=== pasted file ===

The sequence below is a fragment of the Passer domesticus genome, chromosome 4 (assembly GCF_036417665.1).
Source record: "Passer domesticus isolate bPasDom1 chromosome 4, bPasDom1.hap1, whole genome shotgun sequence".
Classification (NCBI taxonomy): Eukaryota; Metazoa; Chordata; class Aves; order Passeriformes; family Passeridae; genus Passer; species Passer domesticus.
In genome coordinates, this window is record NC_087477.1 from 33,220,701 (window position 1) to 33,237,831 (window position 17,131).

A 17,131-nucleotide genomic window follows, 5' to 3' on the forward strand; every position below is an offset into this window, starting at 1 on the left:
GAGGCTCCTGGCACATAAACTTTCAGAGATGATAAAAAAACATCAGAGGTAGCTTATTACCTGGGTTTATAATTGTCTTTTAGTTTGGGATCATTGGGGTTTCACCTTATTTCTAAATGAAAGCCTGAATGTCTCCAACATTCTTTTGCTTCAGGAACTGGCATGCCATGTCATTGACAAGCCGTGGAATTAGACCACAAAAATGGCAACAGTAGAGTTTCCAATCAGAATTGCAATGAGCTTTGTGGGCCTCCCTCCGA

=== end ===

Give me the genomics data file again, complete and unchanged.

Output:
The sequence below is a fragment of the Passer domesticus genome, chromosome 4 (assembly GCF_036417665.1).
Source record: "Passer domesticus isolate bPasDom1 chromosome 4, bPasDom1.hap1, whole genome shotgun sequence".
Classification (NCBI taxonomy): Eukaryota; Metazoa; Chordata; class Aves; order Passeriformes; family Passeridae; genus Passer; species Passer domesticus.
In genome coordinates, this window is record NC_087477.1 from 33,220,701 (window position 1) to 33,237,831 (window position 17,131).

A 17,131-nucleotide genomic window follows, 5' to 3' on the forward strand; every position below is an offset into this window, starting at 1 on the left:
GAGGCTCCTGGCACATAAACTTTCAGAGATGATAAAAAAACATCAGAGGTAGCTTATTACCTGGGTTTATAATTGTCTTTTAGTTTGGGATCATTGGGGTTTCACCTTATTTCTAAATGAAAGCCTGAATGTCTCCAACATTCTTTTGCTTCAGGAACTGGCATGCCATGTCATTGACAAGCCGTGGAATTAGACCACAAAAATGGCAACAGTAGAGTTTCCAATCAGAATTGCAATGAGCTTTGTGGGCCTCCCTCCGA